- The Twins will need to chase down some relief arms, too. Darren Wolfson of 1500 ESPN reports on his podcast (audio link) that the club has engaged the Padres on Brad Hand and the Rays on Alex Colome. Minnesota was previously reported to have chatted with the Reds about Raisel Iglesias, and these new names fit the same general profile as established late-inning arms with affordable remaining control. All will come with appropriately lofty price tags. Berardino also tweets that Cubs lefty Justin Wilson might represent a target for the Twins. Having struggled last year upon landing in Chicago, Wilson could conceivably become available, though that’s far from certain. Minnesota eyed the power southpaw in the past, says Berardino, though that occurred before the current front office leadership came into office.
The Cubs announced on Tuesday that they’ve named former big league outfielder Will Venable their new first base coach and hired Jim Benedict as a special assistant to the baseball operations department. The team also confirmed Brandon Hyde’s move to bench coach and the hiring Jim Hickey as its new pitching coach.
The 35-year-old Venable had recently retired and joined the club’s front office as a special assistant, but he’ll now join the team on the field and replace Hyde, who has moved from first base coach to bench coach. Venable was a strong defensive outfielder capable handling all three outfield spots at his peak, and he stole 135 bases in 166 tries (81.3 percent) in his big league career, so he’ll bring some wisdom in those areas to the Cubs’ young players.
Benedict spent the past two seasons as the Marlins’ vice president of pitching development and is renowned for the work he did in seven prior seasons with the Pirates. Benedict and Pittsburgh pitching coach Ray Searage are widely praised and credited for the Pirates’ success in reviving the careers of struggling pitchers such as A.J. Burnett, Francisco Liriano, Mark Melancon, Jason Grilli and Edinson Volquez, among others.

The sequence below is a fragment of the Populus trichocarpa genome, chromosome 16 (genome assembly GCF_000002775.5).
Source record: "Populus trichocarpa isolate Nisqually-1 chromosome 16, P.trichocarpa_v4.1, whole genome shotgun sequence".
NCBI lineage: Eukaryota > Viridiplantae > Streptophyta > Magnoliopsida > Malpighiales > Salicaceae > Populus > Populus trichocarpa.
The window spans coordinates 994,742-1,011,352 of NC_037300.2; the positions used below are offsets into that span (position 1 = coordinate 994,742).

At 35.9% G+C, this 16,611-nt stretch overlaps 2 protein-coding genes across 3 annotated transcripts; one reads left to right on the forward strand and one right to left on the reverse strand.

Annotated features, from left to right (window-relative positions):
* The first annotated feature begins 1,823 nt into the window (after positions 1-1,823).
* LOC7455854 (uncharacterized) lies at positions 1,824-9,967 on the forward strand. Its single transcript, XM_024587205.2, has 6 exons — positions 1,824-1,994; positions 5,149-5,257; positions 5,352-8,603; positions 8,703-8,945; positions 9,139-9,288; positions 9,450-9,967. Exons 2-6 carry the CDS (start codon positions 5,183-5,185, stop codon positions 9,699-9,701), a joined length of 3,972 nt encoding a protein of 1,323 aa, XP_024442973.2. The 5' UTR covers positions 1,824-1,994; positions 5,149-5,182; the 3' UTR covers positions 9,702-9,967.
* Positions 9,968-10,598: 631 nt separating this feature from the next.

Benedict’s work in Pittsburgh was so highly regarded that in order to hire him away from the Pirates, the Marlins traded right-hander Trevor Williams to the Bucs for a considerably lesser prospect (right-hander Richard Mitchell) as a means of compensation.
The Cubs have outrighted outfielder Jacob Hannemann, per a club announcement. Chicago has made three 40-man additions as well, selecting the contracts of righties Adbert Alzolay and Oscar De La Cruz as well as infielder David Bote.
Hannemann, 26, had been claimed recently from the Mariners. He briefly debuted with Seattle — after they claimed him from the Cubs — but spent most of the year in the upper minors, batting .265/.324/.404 over 322 plate appearances at Triple-A.
According to “industry consensus,” Alex Cobb’s free agent market will come down to a battle between the Cubs and Yankees, Peter Gammons writes in his newest entry at GammonsDaily.com. Chicago’s interest in Cobb (which is apparently mutual) is already known, and such other teams as the Phillies, Orioles, and Blue Jays have also been linked to Cobb on the rumor mill, though New York would seem like something of a surprise candidate. Since Cobb is expected to land a pricey multi-year deal, it would be difficult for the Yankees to sign the right-hander and stay under the luxury tax threshold, unless the team was able to unload another big contract or two off its books. Starting pitching also doesn’t appear to be a critical need for the Yankees, as while a variety of young arms are battling for the fifth starter’s role, signing a more inexpensive veteran (or bringing back C.C. Sabathia) would seem like a likelier move than making a big splash to sign Cobb.
NOV. 18: Martinez will make $2.8MM over the next three years. His 2021 option is valued at $1.2MM, giving his contract a maximum of $4MM over four years, Jorge Castillo of the Washington Post reports via Twitter.
OCT. 30: The Nationals have formally announced the signing of Martinez to a three-year deal with a team option for the 2021 season.
“We are delighted to bring Dave aboard and excited about what he will bring to our clubhouse and our dugout,” said owner Ted Lerner in a statement announcing the hire. “We have been very clear about our goals as an organization and we feel confident we’ve found the right man to help us reach them.”
GM Mike Rizzo also offered a statement on his new skipper: “I am excited to bring Dave into our family. As we went through this process it became clear the type of manager we were looking for — someone who is progressive, someone who can connect with and communicate well with our players, and someone who embraces the analytical side of the game. We came away from the process feeling like there was absolutely no one better suited — who matched up to what this organization needs right now — than Dave.”
OCT. 29, 10:16am: A contract is now in place, Janes tweets. It’s a three-year deal with an option for 2021.
10:14am: Chelsea Janes of the Washington Post confirms that Martinez is the choice, though she reports that he and the team haven’t finished negotiating a deal yet (Twitter link). Notably, the Nationals hired Baker after negotiations with Bud Black fell through. Black looked like a lock to land the job at one point, which is obviously the case with Martinez now.